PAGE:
Which kind of counter blender jar is better—glass or plastic? What are the differences between glass or polycarbonate pitchers, or does it really matter in the blending sphere?
The type of blender jar does not make any difference in blender performance or blending efficiency, with one exception. If a plastic jar interior has become etched (scratched) from use, contents might not blend (circulate in the jar) as thoroughly or smoothly. It might also be more difficult to clean. This, of course, would be on the extreme scale and highly unusual.
There are notable differences in durability, weight, clarity, and features. Even then, the final buying decision often seems to come down to look and style, as well as user preference. For some, the blender jar style is not even a consideration.
Glass vs. Plastic Blending Jars
Some consumers just love the glass jar because it looks nicer, retains its clarity, has a vintage appeal and feels better (heavier) than its poly counterpart. And there's one thing to keep in mind—it's a given that people who loathe drinking a beverage from plastic drinkware are more likely to prefer a glass blender jar.
Glass has several benefits. It does not discolor or scratch, nor does it absorb food odors like a plastic jar might. When a blender is used for crushing ice, a plastic jar can become scratched over time, marring its clarity. Glass seems to retain it's good looks much longer.
Scratches or etching in the poly construction is also unavoidable when blending ice or hard food items such as shelled nuts. And pouring spouts are often more defined (efficient) and level markings are most often clearer in a poly jug.
A glass jar, however, is much heavier to handle and that may be a buying consideration for those with arthritic or problem hands, as well as for the elderly. These jars are not as durable (as plastic) as they are also more prone to breakage if dropped.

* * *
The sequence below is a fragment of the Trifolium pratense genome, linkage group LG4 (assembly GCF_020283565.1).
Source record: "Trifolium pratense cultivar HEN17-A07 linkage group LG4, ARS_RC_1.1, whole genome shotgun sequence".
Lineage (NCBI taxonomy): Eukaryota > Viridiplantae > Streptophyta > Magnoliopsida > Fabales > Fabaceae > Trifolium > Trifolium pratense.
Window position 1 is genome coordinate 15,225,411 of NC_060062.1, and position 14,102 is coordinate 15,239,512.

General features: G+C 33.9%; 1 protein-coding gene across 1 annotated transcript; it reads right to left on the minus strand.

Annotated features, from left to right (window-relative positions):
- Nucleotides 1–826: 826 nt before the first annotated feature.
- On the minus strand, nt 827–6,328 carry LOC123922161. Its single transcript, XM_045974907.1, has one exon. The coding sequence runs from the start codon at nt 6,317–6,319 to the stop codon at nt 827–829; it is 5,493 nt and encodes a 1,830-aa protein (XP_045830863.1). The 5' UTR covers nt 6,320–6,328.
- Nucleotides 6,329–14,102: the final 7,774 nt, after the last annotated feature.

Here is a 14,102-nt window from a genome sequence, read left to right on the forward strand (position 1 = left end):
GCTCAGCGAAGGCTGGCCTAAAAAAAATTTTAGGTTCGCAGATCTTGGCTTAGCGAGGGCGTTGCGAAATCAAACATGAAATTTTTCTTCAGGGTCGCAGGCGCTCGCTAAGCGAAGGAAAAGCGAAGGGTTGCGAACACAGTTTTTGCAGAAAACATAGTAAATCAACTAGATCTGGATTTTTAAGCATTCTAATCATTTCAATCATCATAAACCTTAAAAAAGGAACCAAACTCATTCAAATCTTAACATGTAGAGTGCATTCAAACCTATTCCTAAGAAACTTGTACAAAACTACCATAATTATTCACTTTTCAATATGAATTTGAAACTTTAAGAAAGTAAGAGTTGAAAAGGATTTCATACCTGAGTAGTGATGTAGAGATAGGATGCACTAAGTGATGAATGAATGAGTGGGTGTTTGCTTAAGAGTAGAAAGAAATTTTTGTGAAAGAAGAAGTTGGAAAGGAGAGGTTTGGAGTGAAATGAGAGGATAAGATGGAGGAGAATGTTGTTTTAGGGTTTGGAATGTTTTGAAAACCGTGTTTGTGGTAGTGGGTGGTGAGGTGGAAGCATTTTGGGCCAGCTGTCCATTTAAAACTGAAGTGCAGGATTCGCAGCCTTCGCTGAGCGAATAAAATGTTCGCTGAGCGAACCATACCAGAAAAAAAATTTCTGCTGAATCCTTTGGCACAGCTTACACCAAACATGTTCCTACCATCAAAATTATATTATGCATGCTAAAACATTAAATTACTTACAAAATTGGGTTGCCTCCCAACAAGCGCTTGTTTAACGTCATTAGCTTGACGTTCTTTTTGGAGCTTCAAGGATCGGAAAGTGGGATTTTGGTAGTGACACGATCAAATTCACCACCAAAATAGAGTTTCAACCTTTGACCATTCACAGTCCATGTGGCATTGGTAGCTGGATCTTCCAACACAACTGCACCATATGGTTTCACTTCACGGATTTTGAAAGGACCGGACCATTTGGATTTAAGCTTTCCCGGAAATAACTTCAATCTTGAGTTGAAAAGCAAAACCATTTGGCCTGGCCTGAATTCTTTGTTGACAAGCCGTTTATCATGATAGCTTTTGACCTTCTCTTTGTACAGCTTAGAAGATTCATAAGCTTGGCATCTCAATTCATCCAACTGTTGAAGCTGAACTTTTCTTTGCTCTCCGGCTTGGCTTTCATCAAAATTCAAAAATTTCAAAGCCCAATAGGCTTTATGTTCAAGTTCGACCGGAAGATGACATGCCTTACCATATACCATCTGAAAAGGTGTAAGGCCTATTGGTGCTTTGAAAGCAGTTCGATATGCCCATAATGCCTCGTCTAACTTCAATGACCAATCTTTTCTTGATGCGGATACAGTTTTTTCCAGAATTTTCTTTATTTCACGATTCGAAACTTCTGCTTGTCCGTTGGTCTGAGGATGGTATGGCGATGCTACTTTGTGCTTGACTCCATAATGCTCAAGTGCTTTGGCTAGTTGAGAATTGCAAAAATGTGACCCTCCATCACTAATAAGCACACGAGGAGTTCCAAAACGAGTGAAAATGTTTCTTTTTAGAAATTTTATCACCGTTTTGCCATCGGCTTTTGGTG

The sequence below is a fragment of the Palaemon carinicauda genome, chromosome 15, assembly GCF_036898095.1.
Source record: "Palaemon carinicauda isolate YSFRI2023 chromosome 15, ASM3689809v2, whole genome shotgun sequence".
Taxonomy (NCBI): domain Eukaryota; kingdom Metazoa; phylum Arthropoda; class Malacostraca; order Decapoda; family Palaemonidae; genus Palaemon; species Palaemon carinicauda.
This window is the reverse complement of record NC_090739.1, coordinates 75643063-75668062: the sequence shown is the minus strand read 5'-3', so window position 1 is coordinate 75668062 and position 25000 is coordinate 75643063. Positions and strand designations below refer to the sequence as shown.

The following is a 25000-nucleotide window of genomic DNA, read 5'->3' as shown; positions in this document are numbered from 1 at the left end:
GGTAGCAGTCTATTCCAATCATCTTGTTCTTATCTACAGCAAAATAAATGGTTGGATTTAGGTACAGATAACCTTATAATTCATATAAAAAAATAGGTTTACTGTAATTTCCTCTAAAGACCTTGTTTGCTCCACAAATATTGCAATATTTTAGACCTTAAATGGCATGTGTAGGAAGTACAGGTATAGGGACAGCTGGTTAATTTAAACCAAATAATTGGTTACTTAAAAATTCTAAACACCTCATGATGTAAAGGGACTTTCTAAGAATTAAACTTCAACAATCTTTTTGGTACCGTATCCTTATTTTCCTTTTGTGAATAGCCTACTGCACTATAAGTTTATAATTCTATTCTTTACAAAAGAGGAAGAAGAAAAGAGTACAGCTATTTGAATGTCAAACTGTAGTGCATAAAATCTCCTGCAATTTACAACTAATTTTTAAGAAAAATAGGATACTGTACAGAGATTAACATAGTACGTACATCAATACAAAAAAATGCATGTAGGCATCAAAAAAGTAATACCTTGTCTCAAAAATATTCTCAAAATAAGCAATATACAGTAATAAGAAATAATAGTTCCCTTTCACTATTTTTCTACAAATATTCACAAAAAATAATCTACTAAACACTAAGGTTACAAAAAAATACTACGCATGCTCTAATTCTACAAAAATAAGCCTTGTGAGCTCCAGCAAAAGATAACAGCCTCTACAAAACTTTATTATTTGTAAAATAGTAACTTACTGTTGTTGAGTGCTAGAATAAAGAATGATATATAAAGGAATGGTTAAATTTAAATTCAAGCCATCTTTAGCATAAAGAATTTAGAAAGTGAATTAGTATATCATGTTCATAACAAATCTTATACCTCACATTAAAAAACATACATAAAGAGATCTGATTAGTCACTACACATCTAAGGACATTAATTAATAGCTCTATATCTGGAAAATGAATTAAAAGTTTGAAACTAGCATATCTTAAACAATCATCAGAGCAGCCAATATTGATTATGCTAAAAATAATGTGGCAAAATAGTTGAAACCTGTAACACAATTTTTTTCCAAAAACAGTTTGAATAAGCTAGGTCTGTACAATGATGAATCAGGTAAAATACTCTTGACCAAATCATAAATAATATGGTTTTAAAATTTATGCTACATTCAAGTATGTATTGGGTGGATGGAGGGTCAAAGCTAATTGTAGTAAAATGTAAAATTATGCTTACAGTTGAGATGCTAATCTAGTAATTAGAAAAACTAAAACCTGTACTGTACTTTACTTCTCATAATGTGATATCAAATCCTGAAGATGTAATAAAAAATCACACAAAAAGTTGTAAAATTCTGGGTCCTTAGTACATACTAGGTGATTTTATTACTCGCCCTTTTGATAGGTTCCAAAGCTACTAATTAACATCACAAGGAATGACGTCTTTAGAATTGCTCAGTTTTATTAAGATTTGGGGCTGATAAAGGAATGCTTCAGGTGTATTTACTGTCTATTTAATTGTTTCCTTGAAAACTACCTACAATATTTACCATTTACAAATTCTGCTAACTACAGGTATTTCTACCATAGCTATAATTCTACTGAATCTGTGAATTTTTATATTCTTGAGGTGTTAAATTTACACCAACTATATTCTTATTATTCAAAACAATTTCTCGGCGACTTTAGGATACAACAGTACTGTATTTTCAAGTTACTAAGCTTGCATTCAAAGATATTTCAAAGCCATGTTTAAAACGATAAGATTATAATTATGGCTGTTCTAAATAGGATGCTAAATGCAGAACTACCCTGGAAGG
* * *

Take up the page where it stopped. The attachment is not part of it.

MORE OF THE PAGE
If glass is your preference, but handling is an issue, you might want to consider downsizing the blender to reduce the weight. Oftentimes, we buy a blender with a large capacity jar, when a smaller, high-powered model would better meet our blending needs.
Since blenders often come with practical accessories such as personal blending cups, it's not unusual to find a blending system that includes a large glass jug as well as a smaller plastic, single-serve blending jar, combining both of these styles. Plastic personal blending cups are more practical for commuting and personal-size smoothies. As for price, a glass jar blender used to cost more than poly models, but today, prices are fairly comparable and influenced more by the unit's power, speeds, preset settings, and accessories.
Stainless Steel Blending Jars
There is a third type of blender jar that was more common with commercial blenders but has transitioned into the home counter blender industry - stainless steel. These metal jugs are much more durable than plastic or glass, but can also influence the blender price. One drawback for this type is that you cannot monitor blended contents. Not a concern if you're careful to adhere to the manufacturer's recommended maximum blending level.